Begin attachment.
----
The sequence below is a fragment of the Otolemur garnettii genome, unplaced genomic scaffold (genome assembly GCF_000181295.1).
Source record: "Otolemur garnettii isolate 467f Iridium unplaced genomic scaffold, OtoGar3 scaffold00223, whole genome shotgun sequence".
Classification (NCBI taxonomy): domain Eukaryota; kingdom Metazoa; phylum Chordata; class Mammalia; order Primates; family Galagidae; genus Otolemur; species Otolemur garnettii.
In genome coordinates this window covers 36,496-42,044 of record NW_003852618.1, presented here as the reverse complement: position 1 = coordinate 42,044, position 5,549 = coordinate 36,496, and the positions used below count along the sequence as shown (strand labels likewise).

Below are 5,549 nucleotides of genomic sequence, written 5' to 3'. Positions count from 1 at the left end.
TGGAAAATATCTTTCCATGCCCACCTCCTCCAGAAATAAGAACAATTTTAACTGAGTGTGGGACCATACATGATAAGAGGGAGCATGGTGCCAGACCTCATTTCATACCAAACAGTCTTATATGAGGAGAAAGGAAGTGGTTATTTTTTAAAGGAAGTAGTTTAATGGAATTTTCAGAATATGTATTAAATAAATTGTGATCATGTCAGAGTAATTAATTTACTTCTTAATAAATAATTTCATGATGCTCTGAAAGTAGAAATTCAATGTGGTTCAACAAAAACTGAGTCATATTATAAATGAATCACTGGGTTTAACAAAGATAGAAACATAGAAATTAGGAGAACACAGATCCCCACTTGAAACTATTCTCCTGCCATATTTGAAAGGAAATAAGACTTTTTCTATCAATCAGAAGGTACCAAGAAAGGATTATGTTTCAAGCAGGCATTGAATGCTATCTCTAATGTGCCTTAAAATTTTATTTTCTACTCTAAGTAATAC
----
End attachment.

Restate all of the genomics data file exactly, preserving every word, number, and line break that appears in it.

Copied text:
The sequence below is a fragment of the Otolemur garnettii genome, unplaced genomic scaffold (genome assembly GCF_000181295.1).
Source record: "Otolemur garnettii isolate 467f Iridium unplaced genomic scaffold, OtoGar3 scaffold00223, whole genome shotgun sequence".
Classification (NCBI taxonomy): domain Eukaryota; kingdom Metazoa; phylum Chordata; class Mammalia; order Primates; family Galagidae; genus Otolemur; species Otolemur garnettii.
In genome coordinates this window covers 36,496-42,044 of record NW_003852618.1, presented here as the reverse complement: position 1 = coordinate 42,044, position 5,549 = coordinate 36,496, and the positions used below count along the sequence as shown (strand labels likewise).

Below are 5,549 nucleotides of genomic sequence, written 5' to 3'. Positions count from 1 at the left end.
TGGAAAATATCTTTCCATGCCCACCTCCTCCAGAAATAAGAACAATTTTAACTGAGTGTGGGACCATACATGATAAGAGGGAGCATGGTGCCAGACCTCATTTCATACCAAACAGTCTTATATGAGGAGAAAGGAAGTGGTTATTTTTTAAAGGAAGTAGTTTAATGGAATTTTCAGAATATGTATTAAATAAATTGTGATCATGTCAGAGTAATTAATTTACTTCTTAATAAATAATTTCATGATGCTCTGAAAGTAGAAATTCAATGTGGTTCAACAAAAACTGAGTCATATTATAAATGAATCACTGGGTTTAACAAAGATAGAAACATAGAAATTAGGAGAACACAGATCCCCACTTGAAACTATTCTCCTGCCATATTTGAAAGGAAATAAGACTTTTTCTATCAATCAGAAGGTACCAAGAAAGGATTATGTTTCAAGCAGGCATTGAATGCTATCTCTAATGTGCCTTAAAATTTTATTTTCTACTCTAAGTAATAC